Report: Gillette City Council violated Wyoming open meetings law multiple times over 3 years

An eagle statue outside of City Hall.
An eagle statue stands tall outside of the main entrance of City Hall.

GILLETTE, Wyo.— A recent investigation into alleged misconduct by the Gillette City Council reportedly found that they repeatedly violated Wyoming open meeting laws over three years.

The investigation, carried out in the form of a third-party review by Attorney’s Michael O’Donnell and Donna Murray approved by the council in January 2022 after Louise Carter-King stepped down as mayor following the public release of controversial text messages, was intended to identify instances of misconduct by members of the council and provide suggestions for how they could improve.

Results for that investigation were announced by the City on March 30 and were released to the public, in accordance with promises made after the review was approved. In their findings, O’Donnell and Murray reportedly identified a pattern of behavior where the council regularly abused executive sessions by discussing public business out of the public eye.

“In fact, City Council was not only conducting improper executive session during regularly scheduled public meetings, but also during very questionable ‘pre-meetings’ to public meetings, ‘dinners’ preceding pre-meetings and special meetings,” the attorneys wrote.

During these meetings, members of the council reportedly discussed the Madison water project, softball fields, concessions, hiring of services to find and hire a new city administrator, taxation possibilities for economic development, fire department funding, among other things, according to the report.

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Additionally, during the years reviewed, the council repeatedly held meetings in odd places that were difficult for the public to attend or feel welcome such as the third-floor conference room at City Hall that did not provide sufficient space for public attendance, the attorneys wrote.

The use of personal electronic devices by members of the council to discuss public business was also called into question in the report, which O’Donnell and Murray state is not wrong so long as officials understand the data on those devices is public record and is subject to a public records request, which was not the case when they asked council members for access.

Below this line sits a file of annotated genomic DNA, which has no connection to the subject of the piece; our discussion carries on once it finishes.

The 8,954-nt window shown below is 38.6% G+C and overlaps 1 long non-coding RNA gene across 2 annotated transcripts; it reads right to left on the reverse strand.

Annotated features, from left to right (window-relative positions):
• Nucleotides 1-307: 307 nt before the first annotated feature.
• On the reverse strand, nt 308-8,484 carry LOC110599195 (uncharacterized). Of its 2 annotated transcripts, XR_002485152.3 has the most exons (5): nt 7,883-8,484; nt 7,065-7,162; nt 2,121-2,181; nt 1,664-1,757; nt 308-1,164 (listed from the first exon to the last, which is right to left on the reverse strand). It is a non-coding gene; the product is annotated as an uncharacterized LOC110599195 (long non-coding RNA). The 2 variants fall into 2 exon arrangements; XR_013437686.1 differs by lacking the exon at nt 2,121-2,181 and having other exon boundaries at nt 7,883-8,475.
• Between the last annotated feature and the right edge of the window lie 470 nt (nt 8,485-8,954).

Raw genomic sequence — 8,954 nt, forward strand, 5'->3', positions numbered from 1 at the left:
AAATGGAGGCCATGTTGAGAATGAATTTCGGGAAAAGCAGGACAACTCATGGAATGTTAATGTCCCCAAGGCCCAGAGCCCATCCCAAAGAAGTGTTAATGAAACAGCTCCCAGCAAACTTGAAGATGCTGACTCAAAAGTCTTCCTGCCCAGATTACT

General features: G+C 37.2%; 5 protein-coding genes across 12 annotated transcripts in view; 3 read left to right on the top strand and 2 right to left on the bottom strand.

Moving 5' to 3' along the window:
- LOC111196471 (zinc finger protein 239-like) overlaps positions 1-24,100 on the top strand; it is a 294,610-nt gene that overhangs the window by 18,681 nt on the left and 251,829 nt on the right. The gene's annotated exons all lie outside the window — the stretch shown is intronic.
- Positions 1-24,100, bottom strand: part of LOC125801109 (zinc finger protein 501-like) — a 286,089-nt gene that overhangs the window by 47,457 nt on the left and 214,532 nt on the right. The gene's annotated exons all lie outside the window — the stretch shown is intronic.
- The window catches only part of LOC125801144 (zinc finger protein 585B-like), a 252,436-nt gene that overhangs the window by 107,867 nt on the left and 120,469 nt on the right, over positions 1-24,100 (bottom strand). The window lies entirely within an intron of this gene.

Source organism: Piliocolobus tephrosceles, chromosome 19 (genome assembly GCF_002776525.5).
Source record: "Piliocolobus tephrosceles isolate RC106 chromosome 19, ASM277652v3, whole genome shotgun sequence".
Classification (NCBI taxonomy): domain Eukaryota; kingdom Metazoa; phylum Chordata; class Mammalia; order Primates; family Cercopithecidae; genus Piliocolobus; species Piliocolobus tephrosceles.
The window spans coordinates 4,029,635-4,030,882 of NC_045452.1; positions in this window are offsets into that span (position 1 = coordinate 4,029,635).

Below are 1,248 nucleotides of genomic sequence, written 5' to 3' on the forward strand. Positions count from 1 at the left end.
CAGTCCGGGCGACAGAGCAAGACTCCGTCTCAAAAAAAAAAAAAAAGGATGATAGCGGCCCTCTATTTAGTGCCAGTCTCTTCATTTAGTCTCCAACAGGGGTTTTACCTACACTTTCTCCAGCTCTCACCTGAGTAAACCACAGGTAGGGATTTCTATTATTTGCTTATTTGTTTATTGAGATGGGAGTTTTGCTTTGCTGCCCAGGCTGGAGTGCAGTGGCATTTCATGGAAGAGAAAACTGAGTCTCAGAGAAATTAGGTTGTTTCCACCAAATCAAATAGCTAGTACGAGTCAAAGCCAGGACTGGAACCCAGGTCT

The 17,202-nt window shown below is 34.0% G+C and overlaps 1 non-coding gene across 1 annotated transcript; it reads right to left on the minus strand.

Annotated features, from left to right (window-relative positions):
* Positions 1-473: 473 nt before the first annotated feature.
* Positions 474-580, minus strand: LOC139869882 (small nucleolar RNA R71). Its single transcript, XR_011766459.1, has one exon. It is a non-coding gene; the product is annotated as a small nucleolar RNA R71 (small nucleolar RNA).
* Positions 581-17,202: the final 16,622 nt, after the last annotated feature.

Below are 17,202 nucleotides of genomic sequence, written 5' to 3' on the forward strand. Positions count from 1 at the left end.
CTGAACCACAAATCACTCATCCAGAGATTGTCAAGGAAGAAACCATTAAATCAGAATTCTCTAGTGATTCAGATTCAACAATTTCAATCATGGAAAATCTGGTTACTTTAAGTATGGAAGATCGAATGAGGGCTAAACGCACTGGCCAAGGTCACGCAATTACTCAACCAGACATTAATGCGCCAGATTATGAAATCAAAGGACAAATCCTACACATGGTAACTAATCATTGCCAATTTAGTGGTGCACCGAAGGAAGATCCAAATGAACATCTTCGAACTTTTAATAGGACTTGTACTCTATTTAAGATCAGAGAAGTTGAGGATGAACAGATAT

“When [the attorneys] asked for council members to provide access to their emails and texts on personal electronic devices, most Council members were cooperative recognizing that the data was the proper subject of a public records request,” O’Donnell and Murray wrote. “Unfortunately, more than one member of the council did not provide such access and only provided [snapshots] of select texts and emails on their device.”

Exactly which councilmembers failed to abide by the request was not specified in the report, which stated that the authors strove to “avoid attributing specific instances of conduct to an individual which have the potential of causing embarrassment or other consequences to that individual.”

While conducting interviews among city staff, O’Donnell and Murray listened to even more allegations that said members of the council were exhibiting improper conduct toward city employees. The attorneys were also notified that, at times, staff felt pressured to arrive at a particular result to advance the financial or other interests of the elected official.

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“The existence of these allegations raises serious concerns which should be addressed,” O’Donnell and Murray wrote, though they declined to pursue the issues further, stating in their findings that determining the veracity of these allegations was not within the scope of the review.

The review was concluded by a list of recommendations, listed below, nearly every one of which has already been implemented by the council.

“We recognize that [City Council] has gone through a recent period which has damaged public trust,” Gillette Mayor Eric Hanson said in a public statement. “We’ve made a lot of big changes over the last few months and look forward to moving ahead while continuing to rebuild that sense of trust with our community.”

A full copy of the report is available for viewing on the city’s website.


  1. The City of Gillette should eliminate use of Council dinners, governing body pre-meetings and other meetings of a quorum of Council which are not properly noticed to the citizens of Gillette and for which attendance by the public is not robustly encouraged. 9
  2. The City of Gillette should severely restrict use of executive sessions during public meetings to those topics specifically identified by statute.
  3. Notice of a special meeting of the governing body should be properly provided any time a quorum of Council will be gathered in any context where City business will be discussed. This includes group emails and/or texts involving a quorum of the governing body.
  4. Meetings of the governing body should be at locations that are easily accessible by members of the public and at which sufficient room exists for members of the public to attend and feel welcome. In an electronic context, this means that the electronic platform used should be readily accessible to, and useable by, the public.
  5. All elected and appointed officials should attempt to restrict electronic communication to city-issued electronic devices. Absent use of city-issued devices, officials need to recognize that the data held on their personal electronic devices is subject to public record requests.
  6. Elected and appointed officials should always be mindful that they are the servants of the public. All interpersonal interactions, whether occurring electronically or in person should be conducted with that principle in mind. Civility and respect should always be the bywords of conduct for these officials.